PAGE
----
The fastest walker I know is an older lady who is not more than average height. Nobody can keep up with her on hikes. Compared to some of us, she does miss some things along the way because of her speed, but she is still probably above average in her observance. She is also one of the most in shape people I know for her age and that might be one of the contributing factors. As you say, for most people there is a difference between walking for fitness and everyday walking. Because fast walkers are essentially getting their exercise every time they go out, I guess they should be healthier.

On the other hand, years ago I had a co-worker who was one of the most happy people I ever met. She was also an agonizingly slow walker when we went anywhere!

-Will

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10 Claire

Well when I am out hiking its always speedy 80 year olds that stride past me as I am out of breath. So fast walking is working for them 🙂

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11 Will

I wonder if those 80 year olds are so speedy because they have good genes, of if they are speedy at 80 because they were speedy at 70, and at 60, and at 50, etc. I bet the latter!

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12 Mitch at Money News

I think fast walkers can move out of the way of things better, and thus live longer. =)

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13 Will

Good one! 🙂

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14 Anna

Will, I love to say that me and Canada Goose (the photo made me laugh, because I read the title first), are fast walkers too. As a matter of fact, I actually like to walk everywhere, including nature walk, because that gives me the most, meaning no stress. I walk about 3 km a day probably 4-5 days a week before going to bed. Now especially during cold, the body needs to generate more heat, so the walks during the winter actually are burning me more calories. Great reminder Will. Thanks, Anna 🙂

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15 Lynda Lehmann

That’s nice to know, Will. I try to walk on the steep hills of my neighborhood every day, and I DO walk fast! For some reason, it feels like more effort to go slowly!

I’ve been doing this for a long time, and I think it’s why I have very high HDL. Walking is when I count my blessings and do a lot of attitude adjustment, as well, so it’s a very necessary part of my life.

Thanks for the info on fast-walking! I’m glad Anna introduced us to your blog!

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16 Will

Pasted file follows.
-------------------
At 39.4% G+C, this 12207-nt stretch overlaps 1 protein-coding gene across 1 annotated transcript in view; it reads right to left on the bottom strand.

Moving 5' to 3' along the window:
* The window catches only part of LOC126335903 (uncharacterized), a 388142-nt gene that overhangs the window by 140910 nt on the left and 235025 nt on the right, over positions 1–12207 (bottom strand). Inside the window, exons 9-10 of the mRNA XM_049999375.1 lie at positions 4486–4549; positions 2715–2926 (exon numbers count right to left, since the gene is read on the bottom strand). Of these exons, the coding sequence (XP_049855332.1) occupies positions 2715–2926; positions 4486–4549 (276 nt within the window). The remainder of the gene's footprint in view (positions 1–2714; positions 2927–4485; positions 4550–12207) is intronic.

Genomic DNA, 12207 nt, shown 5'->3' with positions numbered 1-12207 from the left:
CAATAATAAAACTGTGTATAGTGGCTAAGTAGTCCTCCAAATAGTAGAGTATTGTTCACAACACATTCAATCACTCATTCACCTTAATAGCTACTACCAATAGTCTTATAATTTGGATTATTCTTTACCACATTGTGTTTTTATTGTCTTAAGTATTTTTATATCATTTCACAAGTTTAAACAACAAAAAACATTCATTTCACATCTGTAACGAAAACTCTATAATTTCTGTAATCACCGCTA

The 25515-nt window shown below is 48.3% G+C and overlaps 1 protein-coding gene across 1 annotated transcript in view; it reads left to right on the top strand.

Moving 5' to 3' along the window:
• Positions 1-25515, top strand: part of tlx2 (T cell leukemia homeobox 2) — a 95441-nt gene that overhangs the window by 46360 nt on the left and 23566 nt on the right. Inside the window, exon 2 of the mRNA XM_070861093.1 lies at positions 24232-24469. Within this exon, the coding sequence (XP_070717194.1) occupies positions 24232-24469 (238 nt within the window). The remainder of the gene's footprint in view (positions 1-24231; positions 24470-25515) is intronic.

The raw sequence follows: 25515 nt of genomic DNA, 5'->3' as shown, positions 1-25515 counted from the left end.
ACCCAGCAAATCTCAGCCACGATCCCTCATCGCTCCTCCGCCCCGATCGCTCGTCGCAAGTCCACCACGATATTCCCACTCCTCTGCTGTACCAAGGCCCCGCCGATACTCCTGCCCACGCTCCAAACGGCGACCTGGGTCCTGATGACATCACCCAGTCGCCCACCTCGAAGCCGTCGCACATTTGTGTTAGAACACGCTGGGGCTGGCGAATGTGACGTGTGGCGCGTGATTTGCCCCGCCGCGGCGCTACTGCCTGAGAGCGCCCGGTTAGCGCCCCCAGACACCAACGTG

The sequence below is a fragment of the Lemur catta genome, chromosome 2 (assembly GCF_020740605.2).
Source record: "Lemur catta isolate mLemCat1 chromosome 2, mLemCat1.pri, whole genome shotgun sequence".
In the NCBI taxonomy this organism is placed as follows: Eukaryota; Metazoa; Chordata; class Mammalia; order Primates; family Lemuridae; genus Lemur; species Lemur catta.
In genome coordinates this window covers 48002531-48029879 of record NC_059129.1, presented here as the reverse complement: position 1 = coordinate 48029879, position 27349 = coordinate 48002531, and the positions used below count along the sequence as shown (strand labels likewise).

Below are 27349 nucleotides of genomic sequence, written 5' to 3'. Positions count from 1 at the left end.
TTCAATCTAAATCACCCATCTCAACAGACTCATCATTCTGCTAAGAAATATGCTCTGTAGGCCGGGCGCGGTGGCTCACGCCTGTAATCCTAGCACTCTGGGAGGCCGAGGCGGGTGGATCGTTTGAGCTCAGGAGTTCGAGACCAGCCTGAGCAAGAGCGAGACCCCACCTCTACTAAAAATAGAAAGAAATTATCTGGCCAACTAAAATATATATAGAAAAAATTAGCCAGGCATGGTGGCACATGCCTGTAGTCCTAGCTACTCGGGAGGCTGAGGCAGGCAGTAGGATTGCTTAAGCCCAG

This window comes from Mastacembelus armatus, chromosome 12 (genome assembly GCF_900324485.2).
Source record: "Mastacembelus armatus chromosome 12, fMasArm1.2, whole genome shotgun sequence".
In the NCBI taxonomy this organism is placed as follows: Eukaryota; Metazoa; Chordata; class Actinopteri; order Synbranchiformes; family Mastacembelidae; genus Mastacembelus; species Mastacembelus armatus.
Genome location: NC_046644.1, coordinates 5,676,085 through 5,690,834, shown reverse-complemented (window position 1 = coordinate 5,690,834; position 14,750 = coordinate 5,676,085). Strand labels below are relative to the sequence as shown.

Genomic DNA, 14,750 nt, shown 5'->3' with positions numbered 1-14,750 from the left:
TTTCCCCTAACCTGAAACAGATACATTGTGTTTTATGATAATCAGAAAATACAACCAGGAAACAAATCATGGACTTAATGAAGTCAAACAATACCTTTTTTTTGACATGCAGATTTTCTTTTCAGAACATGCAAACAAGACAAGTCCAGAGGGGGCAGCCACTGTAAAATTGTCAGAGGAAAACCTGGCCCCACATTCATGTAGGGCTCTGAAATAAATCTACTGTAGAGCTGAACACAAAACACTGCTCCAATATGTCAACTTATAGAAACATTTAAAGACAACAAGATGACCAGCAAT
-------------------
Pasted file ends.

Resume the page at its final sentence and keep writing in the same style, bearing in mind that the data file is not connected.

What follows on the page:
Welcome Linda! I like the photos in your December 19 post. Lots of snow like we have here, but in a hardwood forest instead of all the fir, pine and spruce we have.

I’m interested to know what is considered a high HDL. What is yours? I have been told mine is a good ratio compared to LDL, but have recently heard that it could be higher. Mine was HDL 46, LDL 87.

-Will

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17 Lynda Lehmann

I would have to find my old records, Will, to tell you that. And I think labs use different scales and measures in different places. All I can tell you is that my HDL was actually so high, it was off the scale. That was about a year ago. I hope it’s still at such a good ratio.

I think that what’s important for us is to have exercise be a significant part of our lives, over a long period of time.

I’m glad you enjoyed my photos! I love to look at the snow–in photos!

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18 Technology Slice

I’m a quick walker too. Walking slowly just annoys me too much.

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19 Chamonix

So now when my friends whine about me walking too fast and being in a rush I can tell them otherwise.

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20 Will

That’s right! Walk and hike fast and as often as you can.

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21 Prashant Kumar Jaiswal

I am a natural fast-walker, with an average speed of walking of about 10 km/hr and my peak speed being 12km/hr. My height is 175 cm (5’9″).
I love walking at super-human speed, as it keeps me fit and active as well as lead me to reach anywhere as quickly as possible.

Walking at a high speed has many advantages.
According to me–
[1].Blood-circulation is maintained in a
normal range.
[2].Pulmonary functions are at normal
values.
[3].Body-muscles remain in shape and the
body looks slim/athletic.
[4].It sometimes becomes one’s identity.
[5].You always reach at your destination
earlier than your colleagues/crowd
walking together with you.

I have even created a community for the ‘Fast Walkers’ on the Orkut to aggregate all the people having this habitual activity.
http://www.orkut.com/CommMsgs.aspx?cmm=16584847&tid=2476138765319933464

Prashant K.J.
New Delhi
India

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22 Medical Oddities

I walk pretty slow actually, because I’m never in a hurry. I love to observe things and see what’s going on instead of whizzing by everything.

Medical Odditiess last blog post..Liberty Medical Supplies

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23 Keith

I also enjoy walking fast, mostly out of habit, trying to get there in a hurry. There is the benefit of deep breathing when walking faster, as well as the additional muscular and metabolic benefits.